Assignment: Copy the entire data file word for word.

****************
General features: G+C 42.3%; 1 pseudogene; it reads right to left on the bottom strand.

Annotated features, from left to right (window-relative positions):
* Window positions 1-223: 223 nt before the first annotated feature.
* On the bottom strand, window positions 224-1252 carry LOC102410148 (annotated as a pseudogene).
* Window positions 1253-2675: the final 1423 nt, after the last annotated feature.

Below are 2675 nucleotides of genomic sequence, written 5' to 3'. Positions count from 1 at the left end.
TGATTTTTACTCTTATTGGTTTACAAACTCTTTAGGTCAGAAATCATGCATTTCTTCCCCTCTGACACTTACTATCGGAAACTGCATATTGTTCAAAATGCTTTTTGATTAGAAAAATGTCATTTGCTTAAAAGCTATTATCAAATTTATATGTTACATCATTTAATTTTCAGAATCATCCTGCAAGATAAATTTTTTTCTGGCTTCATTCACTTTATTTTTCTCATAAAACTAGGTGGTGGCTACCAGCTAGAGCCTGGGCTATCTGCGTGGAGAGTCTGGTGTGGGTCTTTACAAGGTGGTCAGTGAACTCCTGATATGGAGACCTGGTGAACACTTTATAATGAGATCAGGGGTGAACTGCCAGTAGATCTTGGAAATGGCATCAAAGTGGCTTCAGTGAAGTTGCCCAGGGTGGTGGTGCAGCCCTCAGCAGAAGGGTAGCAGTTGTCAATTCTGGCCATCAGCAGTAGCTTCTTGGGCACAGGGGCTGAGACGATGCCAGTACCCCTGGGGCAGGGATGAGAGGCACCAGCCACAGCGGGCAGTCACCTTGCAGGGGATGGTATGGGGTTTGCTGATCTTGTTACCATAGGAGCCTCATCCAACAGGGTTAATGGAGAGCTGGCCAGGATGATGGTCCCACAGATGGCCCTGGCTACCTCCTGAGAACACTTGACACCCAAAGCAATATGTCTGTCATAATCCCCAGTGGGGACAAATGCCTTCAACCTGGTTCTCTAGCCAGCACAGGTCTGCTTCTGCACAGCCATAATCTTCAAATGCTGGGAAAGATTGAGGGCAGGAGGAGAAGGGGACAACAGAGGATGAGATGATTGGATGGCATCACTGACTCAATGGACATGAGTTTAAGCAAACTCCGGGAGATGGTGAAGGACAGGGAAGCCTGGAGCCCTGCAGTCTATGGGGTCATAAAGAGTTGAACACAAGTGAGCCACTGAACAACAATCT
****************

General features: G+C 42.3%; 1 pseudogene; it reads right to left on the bottom strand.

Annotated features, from left to right (window-relative positions):
* Window positions 1-223: 223 nt before the first annotated feature.
* On the bottom strand, window positions 224-1252 carry LOC102410148 (annotated as a pseudogene).
* Window positions 1253-2675: the final 1423 nt, after the last annotated feature.

Below are 2675 nucleotides of genomic sequence, written 5' to 3'. Positions count from 1 at the left end.
TGATTTTTACTCTTATTGGTTTACAAACTCTTTAGGTCAGAAATCATGCATTTCTTCCCCTCTGACACTTACTATCGGAAACTGCATATTGTTCAAAATGCTTTTTGATTAGAAAAATGTCATTTGCTTAAAAGCTATTATCAAATTTATATGTTACATCATTTAATTTTCAGAATCATCCTGCAAGATAAATTTTTTTCTGGCTTCATTCACTTTATTTTTCTCATAAAACTAGGTGGTGGCTACCAGCTAGAGCCTGGGCTATCTGCGTGGAGAGTCTGGTGTGGGTCTTTACAAGGTGGTCAGTGAACTCCTGATATGGAGACCTGGTGAACACTTTATAATGAGATCAGGGGTGAACTGCCAGTAGATCTTGGAAATGGCATCAAAGTGGCTTCAGTGAAGTTGCCCAGGGTGGTGGTGCAGCCCTCAGCAGAAGGGTAGCAGTTGTCAATTCTGGCCATCAGCAGTAGCTTCTTGGGCACAGGGGCTGAGACGATGCCAGTACCCCTGGGGCAGGGATGAGAGGCACCAGCCACAGCGGGCAGTCACCTTGCAGGGGATGGTATGGGGTTTGCTGATCTTGTTACCATAGGAGCCTCATCCAACAGGGTTAATGGAGAGCTGGCCAGGATGATGGTCCCACAGATGGCCCTGGCTACCTCCTGAGAACACTTGACACCCAAAGCAATATGTCTGTCATAATCCCCAGTGGGGACAAATGCCTTCAACCTGGTTCTCTAGCCAGCACAGGTCTGCTTCTGCACAGCCATAATCTTCAAATGCTGGGAAAGATTGAGGGCAGGAGGAGAAGGGGACAACAGAGGATGAGATGATTGGATGGCATCACTGACTCAATGGACATGAGTTTAAGCAAACTCCGGGAGATGGTGAAGGACAGGGAAGCCTGGAGCCCTGCAGTCTATGGGGTCATAAAGAGTTGAACACAAGTGAGCCACTGAACAACAATCT